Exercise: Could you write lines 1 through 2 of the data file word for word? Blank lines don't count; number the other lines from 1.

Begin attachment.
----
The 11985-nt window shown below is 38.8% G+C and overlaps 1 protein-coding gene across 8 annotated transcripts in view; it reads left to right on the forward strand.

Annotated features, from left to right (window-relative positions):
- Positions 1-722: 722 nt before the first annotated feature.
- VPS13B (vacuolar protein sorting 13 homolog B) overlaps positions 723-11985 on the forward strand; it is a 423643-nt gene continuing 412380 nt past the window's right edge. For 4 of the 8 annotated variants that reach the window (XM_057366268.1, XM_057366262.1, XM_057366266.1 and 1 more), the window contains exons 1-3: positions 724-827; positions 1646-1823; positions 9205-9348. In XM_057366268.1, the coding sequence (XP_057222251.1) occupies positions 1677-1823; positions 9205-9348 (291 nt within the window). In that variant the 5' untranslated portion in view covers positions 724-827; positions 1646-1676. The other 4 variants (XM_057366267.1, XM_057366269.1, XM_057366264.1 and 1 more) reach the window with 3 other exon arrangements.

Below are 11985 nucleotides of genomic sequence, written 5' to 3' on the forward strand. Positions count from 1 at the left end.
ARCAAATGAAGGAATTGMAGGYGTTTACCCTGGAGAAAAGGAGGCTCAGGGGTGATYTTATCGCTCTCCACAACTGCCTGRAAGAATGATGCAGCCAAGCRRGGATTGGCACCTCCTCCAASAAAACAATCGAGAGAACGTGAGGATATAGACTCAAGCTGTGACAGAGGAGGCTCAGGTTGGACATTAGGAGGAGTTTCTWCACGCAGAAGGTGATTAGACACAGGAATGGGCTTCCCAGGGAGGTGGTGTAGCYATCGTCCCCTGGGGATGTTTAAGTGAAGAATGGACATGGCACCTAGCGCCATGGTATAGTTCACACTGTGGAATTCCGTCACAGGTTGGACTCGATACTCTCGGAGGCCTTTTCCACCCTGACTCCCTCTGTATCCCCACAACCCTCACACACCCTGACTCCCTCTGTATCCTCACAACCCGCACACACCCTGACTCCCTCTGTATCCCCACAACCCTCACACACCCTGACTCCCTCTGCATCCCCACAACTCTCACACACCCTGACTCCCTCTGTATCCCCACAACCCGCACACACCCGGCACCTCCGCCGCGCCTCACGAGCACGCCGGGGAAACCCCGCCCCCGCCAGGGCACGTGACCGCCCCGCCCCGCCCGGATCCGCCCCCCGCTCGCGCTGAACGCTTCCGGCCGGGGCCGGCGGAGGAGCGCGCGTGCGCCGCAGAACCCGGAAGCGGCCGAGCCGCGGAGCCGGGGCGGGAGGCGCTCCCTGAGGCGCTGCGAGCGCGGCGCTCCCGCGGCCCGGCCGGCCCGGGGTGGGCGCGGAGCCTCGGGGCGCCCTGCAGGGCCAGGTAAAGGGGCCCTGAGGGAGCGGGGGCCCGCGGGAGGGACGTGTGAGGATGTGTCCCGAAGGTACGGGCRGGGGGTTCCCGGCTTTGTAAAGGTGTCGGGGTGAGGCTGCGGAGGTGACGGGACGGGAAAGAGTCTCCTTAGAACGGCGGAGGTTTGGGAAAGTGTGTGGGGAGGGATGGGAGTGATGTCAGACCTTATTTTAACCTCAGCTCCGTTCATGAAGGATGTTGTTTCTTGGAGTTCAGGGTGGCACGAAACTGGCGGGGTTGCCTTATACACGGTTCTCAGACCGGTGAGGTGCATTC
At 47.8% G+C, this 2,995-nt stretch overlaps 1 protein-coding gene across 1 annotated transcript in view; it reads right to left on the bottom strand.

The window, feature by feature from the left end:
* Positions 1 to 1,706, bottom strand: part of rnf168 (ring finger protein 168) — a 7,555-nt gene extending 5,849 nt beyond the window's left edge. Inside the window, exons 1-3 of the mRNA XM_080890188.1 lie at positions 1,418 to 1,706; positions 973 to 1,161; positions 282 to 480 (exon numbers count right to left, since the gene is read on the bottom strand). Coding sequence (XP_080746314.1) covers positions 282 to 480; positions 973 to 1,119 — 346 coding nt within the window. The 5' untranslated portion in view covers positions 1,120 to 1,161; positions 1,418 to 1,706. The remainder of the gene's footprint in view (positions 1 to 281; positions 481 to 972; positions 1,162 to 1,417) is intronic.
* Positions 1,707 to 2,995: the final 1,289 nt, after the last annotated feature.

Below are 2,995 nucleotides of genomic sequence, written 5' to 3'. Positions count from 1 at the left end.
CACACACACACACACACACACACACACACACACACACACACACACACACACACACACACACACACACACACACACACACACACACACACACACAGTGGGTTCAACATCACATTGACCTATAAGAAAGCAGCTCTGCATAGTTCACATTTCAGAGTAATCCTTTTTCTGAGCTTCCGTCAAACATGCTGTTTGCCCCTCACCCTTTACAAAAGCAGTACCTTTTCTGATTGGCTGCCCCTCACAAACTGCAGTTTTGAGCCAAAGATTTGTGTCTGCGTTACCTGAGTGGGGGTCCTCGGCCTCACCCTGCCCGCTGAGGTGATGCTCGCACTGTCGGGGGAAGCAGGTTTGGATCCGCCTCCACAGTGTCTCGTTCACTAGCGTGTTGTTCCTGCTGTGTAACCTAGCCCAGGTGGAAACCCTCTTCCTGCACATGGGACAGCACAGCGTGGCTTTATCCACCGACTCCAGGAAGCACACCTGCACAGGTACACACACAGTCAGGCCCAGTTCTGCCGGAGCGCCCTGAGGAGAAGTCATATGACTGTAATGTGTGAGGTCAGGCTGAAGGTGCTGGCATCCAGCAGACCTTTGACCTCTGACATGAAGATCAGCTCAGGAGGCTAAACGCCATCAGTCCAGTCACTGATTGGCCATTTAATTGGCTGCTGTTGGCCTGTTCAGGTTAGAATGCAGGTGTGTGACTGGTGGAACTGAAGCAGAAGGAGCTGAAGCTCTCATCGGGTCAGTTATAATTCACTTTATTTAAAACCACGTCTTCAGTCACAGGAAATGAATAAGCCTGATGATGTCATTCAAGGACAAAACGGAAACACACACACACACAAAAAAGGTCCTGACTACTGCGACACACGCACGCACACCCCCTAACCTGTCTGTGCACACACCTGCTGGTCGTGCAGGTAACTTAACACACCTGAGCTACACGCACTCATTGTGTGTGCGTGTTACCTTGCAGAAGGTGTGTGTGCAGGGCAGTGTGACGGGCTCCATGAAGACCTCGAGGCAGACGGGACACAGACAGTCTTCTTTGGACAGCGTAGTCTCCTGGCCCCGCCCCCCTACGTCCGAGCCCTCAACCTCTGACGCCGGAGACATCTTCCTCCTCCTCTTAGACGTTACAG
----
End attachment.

The 11985-nt window shown below is 38.8% G+C and overlaps 1 protein-coding gene across 8 annotated transcripts in view; it reads left to right on the forward strand.

Annotated features, from left to right (window-relative positions):